Interstellar Contest on Fuun Programming 2007

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On July 20–23, 2007 we participated at the ICFP Programming Contest. Our group consisted of six people, four from the chair of Programming Language and two from the group of Softwaretechnik at the University of Freiburg. For me it was the first contest of this kind with such a strict deadline of 72 hours. It was a spontaneous decision; Martin asked 24 hours before the contest started if someone wanted to join. But you cannot prepare for such a contest anyway :)

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Day 1

Friday at noon I downloaded the contest description. The contest task was to repair the genetic material of an alien called Endo. He has a special genetic structure consisting of the bases I,C,F, and P, which encodes a programming language based on regular expressions. The output of this process, the RNA, consisted of drawing primitives, that allowed the generation of an image displaying Endo's shape. The goal was to change Endo's genes by adding a prefix in front of it, that should modify the process to produce a different image where Endo lives happily in the shape of a cow.

I read the first part of it, the part describing DNA to RNA conversion before we met to decide how to tackle this. We split into small groups of two people each. Since we favoured different programming languages I decided to program a DNA to RNA conversion in C, while the others splitted in two groups, one programming the DNA to RNA conversion in ocaml and one the RNA to image conversion.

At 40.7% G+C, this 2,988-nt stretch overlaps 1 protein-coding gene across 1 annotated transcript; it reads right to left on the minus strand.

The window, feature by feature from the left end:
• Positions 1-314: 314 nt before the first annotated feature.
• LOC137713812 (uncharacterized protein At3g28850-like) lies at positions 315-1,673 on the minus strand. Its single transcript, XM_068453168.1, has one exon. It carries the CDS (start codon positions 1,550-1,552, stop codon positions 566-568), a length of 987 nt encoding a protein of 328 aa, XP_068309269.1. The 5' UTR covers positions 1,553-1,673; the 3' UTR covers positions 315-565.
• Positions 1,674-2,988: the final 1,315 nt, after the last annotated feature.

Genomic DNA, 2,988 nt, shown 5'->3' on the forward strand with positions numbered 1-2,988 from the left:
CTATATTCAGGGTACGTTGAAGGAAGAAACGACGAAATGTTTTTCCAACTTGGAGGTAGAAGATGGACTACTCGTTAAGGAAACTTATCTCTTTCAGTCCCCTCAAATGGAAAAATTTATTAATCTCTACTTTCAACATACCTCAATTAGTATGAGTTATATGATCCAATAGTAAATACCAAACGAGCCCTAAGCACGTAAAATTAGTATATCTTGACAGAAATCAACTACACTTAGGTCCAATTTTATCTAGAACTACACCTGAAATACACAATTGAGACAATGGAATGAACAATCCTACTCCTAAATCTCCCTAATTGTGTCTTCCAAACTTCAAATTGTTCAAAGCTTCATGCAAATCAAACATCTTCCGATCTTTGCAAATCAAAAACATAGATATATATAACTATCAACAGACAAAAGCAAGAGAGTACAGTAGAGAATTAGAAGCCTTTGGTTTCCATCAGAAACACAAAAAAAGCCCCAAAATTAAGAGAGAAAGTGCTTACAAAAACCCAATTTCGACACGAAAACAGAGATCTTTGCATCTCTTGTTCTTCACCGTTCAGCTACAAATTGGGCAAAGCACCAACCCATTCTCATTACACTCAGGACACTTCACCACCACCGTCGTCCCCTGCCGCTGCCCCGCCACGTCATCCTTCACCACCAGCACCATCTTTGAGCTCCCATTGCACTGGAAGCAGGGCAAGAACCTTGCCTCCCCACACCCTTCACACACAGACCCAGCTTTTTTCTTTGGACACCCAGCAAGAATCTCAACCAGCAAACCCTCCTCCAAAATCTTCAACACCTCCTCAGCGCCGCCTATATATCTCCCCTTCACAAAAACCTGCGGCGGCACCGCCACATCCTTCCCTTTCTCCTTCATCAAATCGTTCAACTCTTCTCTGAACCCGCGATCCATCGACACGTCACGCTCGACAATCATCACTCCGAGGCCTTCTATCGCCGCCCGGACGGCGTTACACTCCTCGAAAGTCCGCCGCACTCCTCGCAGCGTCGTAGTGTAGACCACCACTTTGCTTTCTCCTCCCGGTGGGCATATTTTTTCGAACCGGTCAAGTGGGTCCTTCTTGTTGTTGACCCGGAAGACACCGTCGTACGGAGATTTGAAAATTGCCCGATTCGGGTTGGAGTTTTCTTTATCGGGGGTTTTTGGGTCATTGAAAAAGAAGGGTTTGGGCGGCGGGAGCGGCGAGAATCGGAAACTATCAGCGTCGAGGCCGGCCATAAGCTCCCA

After we would have finished the programs we wanted to discuss the further route. One idea was to go backwards; to first translate the image into RNA and then the RNA in DNA. I suspected it was important to understand the DNA. In hindsight it turned out, my suggestion matched the expectations of the organizers, but the other "brute-force" approach would also have worked, as Jed Davis proved with his third place.

But we are not there, yet. After five hours I had the first C program running. I needed another half hour to fix the bugs. Then the dna2rna process ran, ... and ran ... and ran. So after ten minutes I checked in the first 9429 bytes of RNA. The rna to image group was long finished at the time and was eagerly awaiting something to test with. After 23 minutes, we had 29 kb of RNA. But there was almost nothing visible in the produced image. One could only see a bit of a sine curve that could belong to the sky background. ‘I already have 50,000 iterations, how many iterations is it going to take?’ ‘There was something in the last chapter of the documentation.’ Hmm, I did not read the second part of the manual carefully, so I looked it up: 1.8 Million iterations! My program was far too slow.

Test Image

I then also tried the test prefix from the manual, which produced the complete result much faster. To our astonishment it produced a self-check. It also revealed a bug which could be easily fixed. The right hand side shows the picture after the bugs in the dna converter were fixed. The next few hours I spend optimizing the code and got it into the order of 250 iter/s, which means it could produce the source image in two hours. Certainly, this still was much too slow. But at least we had the complete source image RNA now. This was Friday evening at 10 PM.

Test Image

So at the end of the first day after about twelve hours, we had the source image RNA, however, there was still a serious bug as can be seen in the image. I suspected it would be in the rna to image conversion. I spent some time at home to learn a bit of ocaml and actually could locate that bug at 1 AM. Now we had a perfect reproduction of the night image.

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Day 2